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Posts in "Budget"
March 19, 2015
Updated 3:48 p.m., March 20 | The great Republican budget crack-up may have finally arrived. The White House just hoped it would have happened a few years ago.
The spending tourniquet known as the sequester has split Republicans and even has some talking about tax increases, which is what the White House planned for all along when it proposed the sequester to resolve 2011’s debt-limit drama.
March 9, 2015
Decades ago, a young Democrat running for Senate said that in Delaware, there are really three political parties: “Democrats, Republicans and firefighters.”
And Vice President Joseph R. Biden Jr. has been a favorite of career and volunteer firefighters alike ever since, so when he was scheduled to speak Monday to an audience of unionized firefighters from across the nation gathered in Washington, he was playing as close to a home game as he could get outside of Delaware (or Scranton, Pa.). Full story
February 19, 2015
The latest economic report from the White House is part victory lap, part pitch for enacting what President Barack Obama calls his “middle-class” agenda — including new trade deals with Europe and Asia and the president’s budget.
At a briefing for reporters Wednesday, ahead of Thursday’s release of the Economic Report of the President, chief economic adviser Jason Furman ticked off the statistics that have buoyed White House spirits of late — improving economic growth, the best job performance since 1999 last year and lower gas prices.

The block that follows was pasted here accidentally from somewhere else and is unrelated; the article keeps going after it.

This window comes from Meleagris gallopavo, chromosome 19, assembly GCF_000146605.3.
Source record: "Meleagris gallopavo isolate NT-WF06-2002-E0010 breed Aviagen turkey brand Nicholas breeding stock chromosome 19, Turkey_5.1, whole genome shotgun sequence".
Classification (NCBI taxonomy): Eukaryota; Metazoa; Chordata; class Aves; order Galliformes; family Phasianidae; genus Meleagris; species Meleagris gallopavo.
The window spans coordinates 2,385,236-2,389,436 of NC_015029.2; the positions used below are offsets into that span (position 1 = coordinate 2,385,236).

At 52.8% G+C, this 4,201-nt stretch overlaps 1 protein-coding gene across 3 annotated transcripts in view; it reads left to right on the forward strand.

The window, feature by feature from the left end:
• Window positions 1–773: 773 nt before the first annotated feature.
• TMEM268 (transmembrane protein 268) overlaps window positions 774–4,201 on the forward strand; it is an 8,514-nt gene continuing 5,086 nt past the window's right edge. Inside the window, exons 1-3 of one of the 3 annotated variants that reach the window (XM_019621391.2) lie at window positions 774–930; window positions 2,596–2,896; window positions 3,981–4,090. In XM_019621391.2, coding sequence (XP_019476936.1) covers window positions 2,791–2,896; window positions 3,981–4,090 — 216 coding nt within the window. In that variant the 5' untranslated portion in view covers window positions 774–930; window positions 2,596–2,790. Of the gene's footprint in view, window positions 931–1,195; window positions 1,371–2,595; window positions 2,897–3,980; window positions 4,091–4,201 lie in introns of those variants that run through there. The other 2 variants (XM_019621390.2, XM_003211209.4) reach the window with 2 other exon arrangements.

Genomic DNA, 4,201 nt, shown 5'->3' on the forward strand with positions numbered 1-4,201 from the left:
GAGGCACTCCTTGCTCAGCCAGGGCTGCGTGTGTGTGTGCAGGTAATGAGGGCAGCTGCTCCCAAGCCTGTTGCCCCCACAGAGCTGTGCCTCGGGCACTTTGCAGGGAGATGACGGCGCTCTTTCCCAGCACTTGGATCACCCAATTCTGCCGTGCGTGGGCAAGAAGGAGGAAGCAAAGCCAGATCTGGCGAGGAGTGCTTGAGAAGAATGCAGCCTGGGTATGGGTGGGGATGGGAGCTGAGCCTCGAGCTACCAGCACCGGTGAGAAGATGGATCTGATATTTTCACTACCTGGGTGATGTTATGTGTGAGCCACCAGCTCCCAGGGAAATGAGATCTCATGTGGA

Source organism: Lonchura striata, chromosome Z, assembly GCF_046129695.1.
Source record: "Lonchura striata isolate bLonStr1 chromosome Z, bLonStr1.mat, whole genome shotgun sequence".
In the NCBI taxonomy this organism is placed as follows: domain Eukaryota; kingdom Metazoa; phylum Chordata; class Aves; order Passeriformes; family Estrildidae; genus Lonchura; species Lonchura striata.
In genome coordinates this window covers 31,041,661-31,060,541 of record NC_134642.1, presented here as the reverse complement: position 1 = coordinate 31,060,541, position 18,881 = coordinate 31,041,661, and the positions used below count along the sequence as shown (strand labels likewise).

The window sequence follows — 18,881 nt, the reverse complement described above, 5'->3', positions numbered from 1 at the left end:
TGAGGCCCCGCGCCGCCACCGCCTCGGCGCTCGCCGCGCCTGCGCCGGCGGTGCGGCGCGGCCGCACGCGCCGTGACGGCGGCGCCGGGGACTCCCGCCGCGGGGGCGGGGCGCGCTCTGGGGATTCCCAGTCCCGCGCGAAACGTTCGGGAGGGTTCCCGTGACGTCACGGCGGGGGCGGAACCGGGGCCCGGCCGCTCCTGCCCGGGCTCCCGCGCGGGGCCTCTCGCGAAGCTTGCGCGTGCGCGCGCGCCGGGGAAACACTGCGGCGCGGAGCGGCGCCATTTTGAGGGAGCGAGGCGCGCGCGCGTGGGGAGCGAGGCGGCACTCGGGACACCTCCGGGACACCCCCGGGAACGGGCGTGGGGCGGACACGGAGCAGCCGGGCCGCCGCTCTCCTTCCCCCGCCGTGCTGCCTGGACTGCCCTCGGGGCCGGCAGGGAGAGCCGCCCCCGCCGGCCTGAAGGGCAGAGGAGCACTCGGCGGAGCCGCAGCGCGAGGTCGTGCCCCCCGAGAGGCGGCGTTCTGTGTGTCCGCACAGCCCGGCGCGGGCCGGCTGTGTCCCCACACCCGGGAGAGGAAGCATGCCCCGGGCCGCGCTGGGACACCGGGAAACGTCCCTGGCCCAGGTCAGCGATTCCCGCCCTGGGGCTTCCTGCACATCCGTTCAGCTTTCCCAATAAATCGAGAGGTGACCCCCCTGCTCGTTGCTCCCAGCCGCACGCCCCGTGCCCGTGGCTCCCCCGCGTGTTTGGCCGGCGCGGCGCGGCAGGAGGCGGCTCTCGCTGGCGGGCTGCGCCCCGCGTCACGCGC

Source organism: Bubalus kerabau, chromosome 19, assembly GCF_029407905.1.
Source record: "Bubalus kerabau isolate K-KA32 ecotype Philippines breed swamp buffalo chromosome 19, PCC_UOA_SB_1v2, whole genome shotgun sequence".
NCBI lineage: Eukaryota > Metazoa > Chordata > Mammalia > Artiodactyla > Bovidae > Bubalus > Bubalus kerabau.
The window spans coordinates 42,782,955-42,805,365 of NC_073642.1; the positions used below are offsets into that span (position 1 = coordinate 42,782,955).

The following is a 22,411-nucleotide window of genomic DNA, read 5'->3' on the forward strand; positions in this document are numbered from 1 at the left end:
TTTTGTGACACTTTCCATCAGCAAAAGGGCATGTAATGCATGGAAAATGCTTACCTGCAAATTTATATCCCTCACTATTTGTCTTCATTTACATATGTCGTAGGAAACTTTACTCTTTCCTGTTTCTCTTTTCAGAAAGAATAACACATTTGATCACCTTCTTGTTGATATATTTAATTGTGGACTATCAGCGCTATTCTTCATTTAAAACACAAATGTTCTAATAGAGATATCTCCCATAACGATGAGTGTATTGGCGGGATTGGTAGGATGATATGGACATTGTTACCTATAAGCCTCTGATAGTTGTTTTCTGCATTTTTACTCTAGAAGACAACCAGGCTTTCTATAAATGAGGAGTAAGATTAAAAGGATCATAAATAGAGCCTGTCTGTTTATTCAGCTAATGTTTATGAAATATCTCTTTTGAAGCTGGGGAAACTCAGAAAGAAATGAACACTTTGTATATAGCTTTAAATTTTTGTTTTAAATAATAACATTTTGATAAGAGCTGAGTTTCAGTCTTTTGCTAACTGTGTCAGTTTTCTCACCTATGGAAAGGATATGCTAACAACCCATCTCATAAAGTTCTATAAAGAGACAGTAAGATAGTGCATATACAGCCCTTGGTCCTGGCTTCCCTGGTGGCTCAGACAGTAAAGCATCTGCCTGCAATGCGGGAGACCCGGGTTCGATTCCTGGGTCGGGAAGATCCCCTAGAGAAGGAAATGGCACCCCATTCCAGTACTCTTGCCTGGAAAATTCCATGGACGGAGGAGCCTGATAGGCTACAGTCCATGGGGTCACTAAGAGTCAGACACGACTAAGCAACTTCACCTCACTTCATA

But there are several troubling caveats, Furman acknowledged.
The percentage of men in prime working age who have dropped out of the labor force has grown substantially in recent decades and is higher than many competitors. More troubling, the income of middle-class families has been largely flat, although there are recent signs of modest improvement. Median family incomes remain stuck at mid-1990s levels.
“This is the big picture challenge that we’re trying to overcome as an economy,” Furman said. Full story
February 5, 2015
For years, President Barack Obama has made a demand Republican leaders would not accept: He would only replace automatic spending cuts with a package that included a tax increase.
Obama himself made very real threats on the subject that amounted to no revenue, no deal.
That lasted through the failed supercommittee in 2011, was repeated on New Year’s Eve 2012 as the deal came together to avert the fiscal cliff, and held through the imposition of the sequester in March of 2013. But Obama’s stance started to crack when Rep. Paul D. Ryan, R-Wis., and Sen. Patty Murray, D-Wash., cut their modest, two-year budget agreement in December 2013. Full story
February 2, 2015
Updated 12:55 p.m. | President Barack Obama’s opening salvo in this year’s budget wars with the new Republican Congress aims to shift the conversation away from four years of austerity. He received a predictably frosty reception.
Obama’s $4.066 trillion budget would unshackle discretionary spending from the legislative tourniquet known as the sequester. That allows about a 7 percent increase in defense and domestic discretionary programs — or $74 billion. Full story
January 29, 2015
Updated 12:48 p.m. | President Barack Obama’s budget will increase spending on domestic and defense programs by $74 billion, he plans to tell House Democrats Thursday at their retreat in Philadelphia.
According to a White House official, Obama will once again propose to “end the across-the-board sequester cuts that threaten our economy and our military.”
That’s translates to about $74 billion increase in discretionary spending over the level allowed under sequestration caps in fiscal 2016 — or about 7 percent, according to second White House official.